Lifetime emissions of refrigerants from cooling equipment, expressed as CO2-eq per unit of cooling, have fallen significantly during the past 30 years, but there is still room for improvement. For instance, according to the IEA (2010), in India nowadays the electricity consumption of room air conditioners could be cut by around 10% at a saving of between USD 14/tCO2 and USD 65/ tCO2 saved. But increasing the electricity saving to around 30% would result in costs of between USD 120/tCO2 and USD 170/tCO2 saved. This latter cost range could fall to between USD 50/tCO2 and USD 100/tCO2 saved by 2030, but will still even then be a cost rather than a saving. The electricity generation necessary for air conditioners in China will amount to 674 TWh if the technology will be mainly imported and sold widely, and around 401 TWh if the technology is developed and produced domestically and fewer equipments are sold up to 2010. A feasible CO2 reduction in both these cases can be between 52Mt and 216Mt for each case which would account for 38% and 15% of total potential CO2 emissions in the next 15 years. In developing countries where some minimum performance standards are applied, such CO2 reductions can be significant. As an example, in Ghana, electricity generation by air conditioners would have amounted to 43TWh between 2005 and 2011. The electricity generation could be reduced by 3TWh by proper implementation of minimum energy efficiency standards. Corresponding possible reduction of CO2 emissions would be 3Mt during the same period (IEA 2007).
Well-designed passive solar homes can minimise or eliminate the need for air conditioning. Good “non-passive” building design should, in any case, be able to significantly reduce the need for air conditioning in many climatic conditions. But where air conditioning is deemed necessary, more efficient cooling systems offer the potential for significant energy savings at low cost. More efficient systems, although initially more expensive, can have lower life-cycle costs. However, there is a wide range in terms of costs, from a negative cost of energy saved in the case of replacement systems up to USD 0.03/kWh. Programmable thermostat controls can save energy and money. Shifting to an energy-star rated air conditioning unit can result in negative abatement costs (Seeline Group 2005).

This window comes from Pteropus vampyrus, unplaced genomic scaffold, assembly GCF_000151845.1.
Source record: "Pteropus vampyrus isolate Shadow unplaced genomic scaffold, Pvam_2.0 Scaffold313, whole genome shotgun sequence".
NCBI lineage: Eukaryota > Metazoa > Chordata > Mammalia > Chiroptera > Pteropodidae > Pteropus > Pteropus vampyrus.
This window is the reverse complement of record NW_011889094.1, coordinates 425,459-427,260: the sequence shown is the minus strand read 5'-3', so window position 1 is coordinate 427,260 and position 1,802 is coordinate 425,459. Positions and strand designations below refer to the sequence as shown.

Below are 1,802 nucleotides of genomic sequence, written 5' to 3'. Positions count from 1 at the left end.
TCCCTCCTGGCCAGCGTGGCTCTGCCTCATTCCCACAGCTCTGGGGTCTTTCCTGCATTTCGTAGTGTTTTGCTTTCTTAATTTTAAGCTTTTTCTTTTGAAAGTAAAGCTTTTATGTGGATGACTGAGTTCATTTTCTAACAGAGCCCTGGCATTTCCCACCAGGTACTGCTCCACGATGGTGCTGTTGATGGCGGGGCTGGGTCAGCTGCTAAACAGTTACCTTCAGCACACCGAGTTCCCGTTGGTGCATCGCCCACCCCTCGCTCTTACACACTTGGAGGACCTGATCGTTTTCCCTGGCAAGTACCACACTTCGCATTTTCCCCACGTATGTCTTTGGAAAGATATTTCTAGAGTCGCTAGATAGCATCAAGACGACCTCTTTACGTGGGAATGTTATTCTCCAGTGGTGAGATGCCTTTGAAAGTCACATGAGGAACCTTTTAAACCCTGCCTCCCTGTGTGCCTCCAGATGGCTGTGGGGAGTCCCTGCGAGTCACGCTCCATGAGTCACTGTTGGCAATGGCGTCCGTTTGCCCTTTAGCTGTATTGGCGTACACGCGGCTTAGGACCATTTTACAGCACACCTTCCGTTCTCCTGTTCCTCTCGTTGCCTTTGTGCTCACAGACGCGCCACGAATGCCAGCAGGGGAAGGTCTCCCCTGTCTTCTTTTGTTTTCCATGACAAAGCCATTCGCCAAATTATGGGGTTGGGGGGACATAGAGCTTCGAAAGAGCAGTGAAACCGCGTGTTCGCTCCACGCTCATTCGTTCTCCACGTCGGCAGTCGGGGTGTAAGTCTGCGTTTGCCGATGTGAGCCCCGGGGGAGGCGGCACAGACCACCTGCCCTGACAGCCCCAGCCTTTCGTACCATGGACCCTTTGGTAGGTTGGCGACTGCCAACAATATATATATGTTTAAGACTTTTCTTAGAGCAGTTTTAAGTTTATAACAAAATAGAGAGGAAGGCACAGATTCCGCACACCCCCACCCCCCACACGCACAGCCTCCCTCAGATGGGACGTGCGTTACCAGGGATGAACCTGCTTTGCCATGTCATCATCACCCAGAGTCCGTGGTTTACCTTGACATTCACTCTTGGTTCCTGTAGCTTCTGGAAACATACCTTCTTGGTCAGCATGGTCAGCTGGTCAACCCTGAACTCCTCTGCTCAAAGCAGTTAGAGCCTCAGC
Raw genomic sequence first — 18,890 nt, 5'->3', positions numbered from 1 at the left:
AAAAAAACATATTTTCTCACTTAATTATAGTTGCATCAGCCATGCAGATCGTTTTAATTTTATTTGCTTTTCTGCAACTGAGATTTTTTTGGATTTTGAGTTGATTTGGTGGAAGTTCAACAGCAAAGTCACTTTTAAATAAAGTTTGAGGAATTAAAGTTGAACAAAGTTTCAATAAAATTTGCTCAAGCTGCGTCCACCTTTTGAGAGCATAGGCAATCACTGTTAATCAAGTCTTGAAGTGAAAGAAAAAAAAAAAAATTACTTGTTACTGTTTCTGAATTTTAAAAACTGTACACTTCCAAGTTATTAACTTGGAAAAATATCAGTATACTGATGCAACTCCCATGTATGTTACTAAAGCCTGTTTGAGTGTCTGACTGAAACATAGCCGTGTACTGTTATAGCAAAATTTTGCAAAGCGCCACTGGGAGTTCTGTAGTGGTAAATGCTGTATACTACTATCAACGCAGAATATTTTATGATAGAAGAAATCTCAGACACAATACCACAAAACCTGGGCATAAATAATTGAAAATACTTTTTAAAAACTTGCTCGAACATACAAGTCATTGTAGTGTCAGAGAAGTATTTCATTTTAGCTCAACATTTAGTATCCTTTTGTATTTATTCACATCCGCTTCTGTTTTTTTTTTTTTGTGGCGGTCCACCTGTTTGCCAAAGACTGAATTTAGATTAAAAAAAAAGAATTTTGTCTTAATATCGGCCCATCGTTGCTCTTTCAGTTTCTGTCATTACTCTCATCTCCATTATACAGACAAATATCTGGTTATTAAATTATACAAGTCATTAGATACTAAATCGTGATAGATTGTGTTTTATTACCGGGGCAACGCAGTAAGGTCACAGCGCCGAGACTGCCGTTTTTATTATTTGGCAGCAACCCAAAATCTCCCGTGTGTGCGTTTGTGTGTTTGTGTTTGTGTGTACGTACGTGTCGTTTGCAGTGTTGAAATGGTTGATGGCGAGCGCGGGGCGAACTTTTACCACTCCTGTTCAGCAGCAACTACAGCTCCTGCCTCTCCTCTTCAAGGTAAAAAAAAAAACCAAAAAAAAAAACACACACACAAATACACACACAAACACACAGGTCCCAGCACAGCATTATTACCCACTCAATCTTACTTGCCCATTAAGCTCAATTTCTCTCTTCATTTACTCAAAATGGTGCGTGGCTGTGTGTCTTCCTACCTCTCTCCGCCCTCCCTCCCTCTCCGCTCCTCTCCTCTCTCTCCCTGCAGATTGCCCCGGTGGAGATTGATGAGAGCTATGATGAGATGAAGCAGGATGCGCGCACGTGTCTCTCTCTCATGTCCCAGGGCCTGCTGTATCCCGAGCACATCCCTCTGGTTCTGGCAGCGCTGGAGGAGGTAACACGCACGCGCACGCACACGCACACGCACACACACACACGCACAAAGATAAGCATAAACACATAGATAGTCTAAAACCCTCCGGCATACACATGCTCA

A number of options in the United States for the residential sector exhibit strong negative abatement costs, such as advanced unitary compressors for central airconditioning units at an abatement cost of USD –95/t CO2 saved, and Cromer cycles for humid climates at a negative abatement cost of USD –80/t CO2 saved (Sachs 2004). For the service sector, an advanced roof-top air conditioner unit could save over 4 000 kWh per year at a negative cost of USD –72/t CO2 saved. In the European Union, shifting to least life-cycle costs would reduce the electricity consumption of split air conditioners by 38% at a negative abatement cost of between USD –117 and USD –600/t CO2 saved (Riviere 2008)
In India today, room air conditioner electricity consumption could be cut by around 10% to 11% (for USD –14 to USD –65/t CO2 saved) to around 30% (for USD 120 to USD 170/t CO2 saved). This latter cost range could fall to between USD 50 and USD 100/t CO2 by 2030 (McNeil, et al. 2005 and IEA analysis). Split system heat pump type air conditioning systems could potentially reduce China’s air conditioner electricity consumption by 27% at a cost of USD –20/t CO2 saved (Fridley, et al. 2001 and IEA analysis). In the service sector, higher-efficiency refrigeration units can often achieve significant savings at negative costs (McKinsey, 2007b) (IEA 2008).
A representation of the additional investments in the residential and commercial buildings for cooling according to the IEA scenarios for the period 2005-2020 can be found below.